If you want people to listen, you must do more than speak. Lessons from voice and impact coach Patsy Rodenburg

Patsy Rodenburg discovered her super strength early on in her career.  In the 1970s she was a young supply teacher where she routinely got sent into tough schools to teach ‘naughty’ kids.  After a while she asked: ‘why do you keep sending me into these difficult schools, with these difficult kids?’ The answer helped her identify what would become her super strength. 

“I was told I was the only one who could keep order,” she says.  “I hadn’t really thought about it, but I realised I had a skill.  I could just talk to these kids and they’d listen.  They’d stop when I said stop.  I could do something that could be used to help on the planet.”

Over the years Patsy honed and broadened that skill to become a world-leading presence and impact coach, helping others use their voice to be heard. Whilst today she spends a lot of time with professionals and well-known personalities, you’ll still find her with pupils in inner-city schools. 

“I’m an educationalist,” she says.  “Everything I do has stemmed from my love of teaching and a passion for social mobility.  We can’t have the wealth gap we have today without it ending in tears. We mustn’t leave anyone behind and that starts in the classroom.” 

For Patsy, that means paying attention to those being left behind.  “Our world isn’t going to get to be a better place until we have more female leaders.  Ninety percent of leadership is about communication and women have particular communications sensitivities.”  What Patsy knows for sure is those communication challenges start in the classroom and what happens there, follows you as far as the boardroom.

To make her point, most recently she asked an inner-city comprehensive to provide a list of students that ‘on paper’ could make the grades needed to go to any of the country’s top universities, like Oxford or Cambridge.  34 names made the list.  32 of them were girls.  “But do you know what?” Patsy says.  “When I asked how those girls spoke, no one could tell me. Girls need to be as impactful in person as they are on paper.  Our schooling system is educating these very intelligent girls who never speak.”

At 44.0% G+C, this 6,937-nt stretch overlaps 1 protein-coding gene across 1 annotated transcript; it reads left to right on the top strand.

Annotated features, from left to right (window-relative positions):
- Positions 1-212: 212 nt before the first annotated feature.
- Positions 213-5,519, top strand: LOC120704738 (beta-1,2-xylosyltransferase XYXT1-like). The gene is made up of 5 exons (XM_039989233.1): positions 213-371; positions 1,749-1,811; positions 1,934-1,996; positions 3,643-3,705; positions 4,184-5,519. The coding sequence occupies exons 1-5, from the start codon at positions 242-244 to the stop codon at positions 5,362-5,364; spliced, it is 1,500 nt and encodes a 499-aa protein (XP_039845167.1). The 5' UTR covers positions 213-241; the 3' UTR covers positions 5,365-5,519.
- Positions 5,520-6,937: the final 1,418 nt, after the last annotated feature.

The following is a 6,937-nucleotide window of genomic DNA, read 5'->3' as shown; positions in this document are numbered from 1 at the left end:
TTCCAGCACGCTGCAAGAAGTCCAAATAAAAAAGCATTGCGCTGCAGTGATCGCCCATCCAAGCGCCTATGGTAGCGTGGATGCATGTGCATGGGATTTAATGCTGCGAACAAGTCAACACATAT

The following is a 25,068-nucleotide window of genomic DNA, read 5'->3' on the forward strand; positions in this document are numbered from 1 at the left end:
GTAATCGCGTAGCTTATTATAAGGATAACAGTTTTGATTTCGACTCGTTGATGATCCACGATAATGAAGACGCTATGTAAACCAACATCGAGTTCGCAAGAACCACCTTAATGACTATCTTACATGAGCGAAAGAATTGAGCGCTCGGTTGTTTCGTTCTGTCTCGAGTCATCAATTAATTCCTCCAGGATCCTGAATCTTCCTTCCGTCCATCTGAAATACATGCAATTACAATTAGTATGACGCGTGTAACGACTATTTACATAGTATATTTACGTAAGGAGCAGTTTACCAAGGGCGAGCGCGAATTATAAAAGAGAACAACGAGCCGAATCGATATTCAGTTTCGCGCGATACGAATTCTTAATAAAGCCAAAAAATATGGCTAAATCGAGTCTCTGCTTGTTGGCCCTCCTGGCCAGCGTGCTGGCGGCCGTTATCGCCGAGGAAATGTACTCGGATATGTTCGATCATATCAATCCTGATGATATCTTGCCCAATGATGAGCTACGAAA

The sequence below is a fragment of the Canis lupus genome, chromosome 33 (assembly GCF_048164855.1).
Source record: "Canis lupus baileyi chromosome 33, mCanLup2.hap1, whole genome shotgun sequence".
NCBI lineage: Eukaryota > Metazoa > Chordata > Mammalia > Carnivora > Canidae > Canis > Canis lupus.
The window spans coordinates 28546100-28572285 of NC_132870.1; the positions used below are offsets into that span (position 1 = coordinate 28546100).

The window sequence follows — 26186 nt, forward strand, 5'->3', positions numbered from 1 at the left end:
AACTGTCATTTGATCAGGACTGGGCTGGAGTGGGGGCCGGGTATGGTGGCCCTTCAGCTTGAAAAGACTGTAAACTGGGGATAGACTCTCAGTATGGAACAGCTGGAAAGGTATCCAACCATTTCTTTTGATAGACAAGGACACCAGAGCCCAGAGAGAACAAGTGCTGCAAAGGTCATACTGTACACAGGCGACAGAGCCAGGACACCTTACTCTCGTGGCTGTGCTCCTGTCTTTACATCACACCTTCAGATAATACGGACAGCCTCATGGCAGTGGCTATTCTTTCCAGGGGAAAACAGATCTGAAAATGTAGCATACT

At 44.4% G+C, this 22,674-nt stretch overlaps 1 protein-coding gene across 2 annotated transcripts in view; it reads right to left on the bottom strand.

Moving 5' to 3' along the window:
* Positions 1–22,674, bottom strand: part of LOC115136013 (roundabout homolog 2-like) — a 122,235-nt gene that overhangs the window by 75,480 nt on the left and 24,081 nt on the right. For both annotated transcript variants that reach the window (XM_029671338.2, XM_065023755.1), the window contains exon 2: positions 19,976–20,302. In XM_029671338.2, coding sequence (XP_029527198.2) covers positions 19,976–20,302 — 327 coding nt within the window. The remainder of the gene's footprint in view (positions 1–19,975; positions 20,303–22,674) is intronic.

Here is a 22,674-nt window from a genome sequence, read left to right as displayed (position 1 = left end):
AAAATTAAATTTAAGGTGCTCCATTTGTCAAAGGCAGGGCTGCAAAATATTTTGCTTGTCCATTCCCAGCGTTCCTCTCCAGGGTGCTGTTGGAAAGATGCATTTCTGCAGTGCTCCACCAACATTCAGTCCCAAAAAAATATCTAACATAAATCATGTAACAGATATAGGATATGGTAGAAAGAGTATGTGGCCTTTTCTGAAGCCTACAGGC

Quiet, attentive, hardworking girls, it seems, progress – something that sticks with them through education into employment.  “Women in the workplace simply don’t speak out as much as men,” explains Patsy.  “That impacts their professional progress and, those who do make it to the top, find themselves catapulted in to a position where suddenly they must speak. The difficulty, by then, is that most women have no idea how to use their voice.”

That’s when Patsy is called in. She helps people use their voice, conditioning it to have greater strength, power and range.  “Most people have no idea they can change their voice,” says Patsy.  “They can, radically and quite quickly.  And, in today’s noisy world, if you want people to listen, you must do more than speak – you must do so with confidence and authority.  In short, you must project your presence and be impactful.”

Patsy Rodenburg is speaking at Women Ahead’s event in support of International Women’s Day this Friday 8th March.  The TED-style event taking place at the Barbican, will include a series of eight to 18-minute stories from a variety of inspirational speakers like Patsy.  The event is being professionally filmed and a free downloadable pack is being made available for schools.  To register your school’s interest in receiving this free post-event resource contact events@moving-ahead.org

Patsy Rodenburg is a world-leading voice and impact coach and an ambassador to Women Ahead - an award-winning social impact organisation committed to female development from schoolroom to boardroom. To find out more about Patsy watch her showreel here or visit www.patsyrodenburg.com